Tuesday, 9 December 2014

Tree-rings reconstruct the South Asian summer monsoon index over the last millennium

The South Asian summer monsoon (SASM) is a major atmospheric synoptic climate system affecting nearly a quarter of the human population. Dr Rob Wilson, Department of Earth and Environmental Sciences, with co-authors from China have published a 1000-year-long reconstruction of SASM in the Nature Group journal Scientific Reports. They utilised 15 tree-ring chronologies to reconstruct the SASM index over the last millennium. The record generated is significantly correlated (r=0.7, p<0.01) with the instrumental SASMI record on annual timescales; this correlation is higher than that obtained in any previous study. The reconstructed SASMI captures 18 of 26 (69%) recorded historical famine events in India over the last millennium; notably, 11 of 16 short events with durations of 1–3 years are accurately depicted in the reconstruction. Moreover, the reconstructed SASMI is positively correlated with variations in total solar irradiance (TSI) on multi-decadal timescales implying that variations in solar activity may influence the SASM. Epoch analysis additionallyindicates that volcanic events may also drive some of the SASM variability about 2 years after major eruptions.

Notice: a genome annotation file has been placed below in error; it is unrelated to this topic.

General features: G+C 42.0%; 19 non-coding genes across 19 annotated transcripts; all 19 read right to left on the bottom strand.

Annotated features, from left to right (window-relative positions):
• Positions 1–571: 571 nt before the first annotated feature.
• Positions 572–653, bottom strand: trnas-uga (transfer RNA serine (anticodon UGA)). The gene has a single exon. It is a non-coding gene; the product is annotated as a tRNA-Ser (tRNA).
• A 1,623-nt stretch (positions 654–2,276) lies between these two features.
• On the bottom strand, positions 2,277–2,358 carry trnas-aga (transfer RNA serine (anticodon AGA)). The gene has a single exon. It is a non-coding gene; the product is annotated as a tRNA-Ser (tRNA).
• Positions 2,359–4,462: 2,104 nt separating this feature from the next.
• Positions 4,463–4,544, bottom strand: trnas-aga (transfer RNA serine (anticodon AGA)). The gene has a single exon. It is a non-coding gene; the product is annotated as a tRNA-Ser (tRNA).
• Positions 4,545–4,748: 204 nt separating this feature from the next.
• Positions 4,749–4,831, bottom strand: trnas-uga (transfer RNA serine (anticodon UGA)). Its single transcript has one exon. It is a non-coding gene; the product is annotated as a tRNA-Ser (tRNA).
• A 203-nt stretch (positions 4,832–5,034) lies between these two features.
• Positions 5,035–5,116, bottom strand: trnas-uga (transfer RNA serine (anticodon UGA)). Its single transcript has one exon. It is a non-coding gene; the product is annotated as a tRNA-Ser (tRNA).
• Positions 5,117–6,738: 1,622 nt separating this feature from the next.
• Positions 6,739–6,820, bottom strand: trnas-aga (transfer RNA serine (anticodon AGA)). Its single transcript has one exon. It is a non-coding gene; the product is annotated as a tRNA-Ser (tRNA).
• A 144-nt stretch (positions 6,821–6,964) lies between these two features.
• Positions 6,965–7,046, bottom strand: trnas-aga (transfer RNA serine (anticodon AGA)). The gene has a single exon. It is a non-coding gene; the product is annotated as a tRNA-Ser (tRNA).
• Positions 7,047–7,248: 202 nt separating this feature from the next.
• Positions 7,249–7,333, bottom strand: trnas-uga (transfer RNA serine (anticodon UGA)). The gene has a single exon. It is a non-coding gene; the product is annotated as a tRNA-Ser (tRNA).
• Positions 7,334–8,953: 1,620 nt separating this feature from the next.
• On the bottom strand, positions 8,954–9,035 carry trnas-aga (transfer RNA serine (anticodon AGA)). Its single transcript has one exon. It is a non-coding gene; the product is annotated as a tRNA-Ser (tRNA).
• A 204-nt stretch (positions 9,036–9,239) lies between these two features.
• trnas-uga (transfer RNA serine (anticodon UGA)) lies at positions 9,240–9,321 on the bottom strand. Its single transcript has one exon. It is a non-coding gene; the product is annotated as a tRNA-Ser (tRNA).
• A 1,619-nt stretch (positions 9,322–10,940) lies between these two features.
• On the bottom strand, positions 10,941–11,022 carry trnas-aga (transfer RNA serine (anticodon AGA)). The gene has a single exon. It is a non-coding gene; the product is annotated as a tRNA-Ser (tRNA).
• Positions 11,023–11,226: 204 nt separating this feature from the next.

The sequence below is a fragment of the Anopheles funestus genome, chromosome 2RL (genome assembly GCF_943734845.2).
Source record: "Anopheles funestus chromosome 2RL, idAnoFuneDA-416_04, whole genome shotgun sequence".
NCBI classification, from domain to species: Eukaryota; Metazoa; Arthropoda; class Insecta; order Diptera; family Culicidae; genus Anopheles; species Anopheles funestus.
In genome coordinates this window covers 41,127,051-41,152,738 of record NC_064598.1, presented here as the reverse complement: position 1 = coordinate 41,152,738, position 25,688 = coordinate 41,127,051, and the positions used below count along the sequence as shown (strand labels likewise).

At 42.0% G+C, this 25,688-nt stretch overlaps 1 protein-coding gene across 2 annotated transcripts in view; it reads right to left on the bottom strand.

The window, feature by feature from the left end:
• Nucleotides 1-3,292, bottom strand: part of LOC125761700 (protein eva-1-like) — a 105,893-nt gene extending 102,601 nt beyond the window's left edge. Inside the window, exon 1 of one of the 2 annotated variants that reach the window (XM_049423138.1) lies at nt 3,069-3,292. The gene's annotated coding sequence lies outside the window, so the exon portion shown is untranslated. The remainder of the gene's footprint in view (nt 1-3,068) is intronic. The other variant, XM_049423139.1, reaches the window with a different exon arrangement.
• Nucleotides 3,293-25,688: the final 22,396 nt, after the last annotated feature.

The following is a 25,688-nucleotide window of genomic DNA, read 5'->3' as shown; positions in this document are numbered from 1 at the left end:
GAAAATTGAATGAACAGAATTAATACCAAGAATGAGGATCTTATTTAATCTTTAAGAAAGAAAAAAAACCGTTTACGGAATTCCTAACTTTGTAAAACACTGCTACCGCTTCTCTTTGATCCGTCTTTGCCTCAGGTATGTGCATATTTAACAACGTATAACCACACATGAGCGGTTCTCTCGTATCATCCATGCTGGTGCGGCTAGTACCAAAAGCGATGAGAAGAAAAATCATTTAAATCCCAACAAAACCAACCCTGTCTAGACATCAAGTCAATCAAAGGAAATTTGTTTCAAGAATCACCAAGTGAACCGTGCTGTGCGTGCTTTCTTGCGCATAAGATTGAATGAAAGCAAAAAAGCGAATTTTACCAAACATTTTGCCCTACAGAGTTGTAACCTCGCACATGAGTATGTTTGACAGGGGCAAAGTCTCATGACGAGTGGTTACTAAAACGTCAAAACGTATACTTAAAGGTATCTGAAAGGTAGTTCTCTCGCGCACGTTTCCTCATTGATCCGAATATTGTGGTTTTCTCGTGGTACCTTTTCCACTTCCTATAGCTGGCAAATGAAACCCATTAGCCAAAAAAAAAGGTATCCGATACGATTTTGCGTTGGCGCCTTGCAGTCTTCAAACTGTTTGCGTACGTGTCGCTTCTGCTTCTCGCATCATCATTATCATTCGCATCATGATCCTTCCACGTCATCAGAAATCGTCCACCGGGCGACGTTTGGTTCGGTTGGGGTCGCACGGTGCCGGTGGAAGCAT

Figure: Time series of the reconstructed South
Asian summer monsoon index (SASMI) and total
solar irradiance (TSI) over the last millennium.

Shi, F., Li, J., and Wilson, R. 2014. A tree-ring reconstruction of the South Asian summer monsoon index over the past millennium. Scientific Reports, 4 (6739). DOI: 10.1038/srep06739.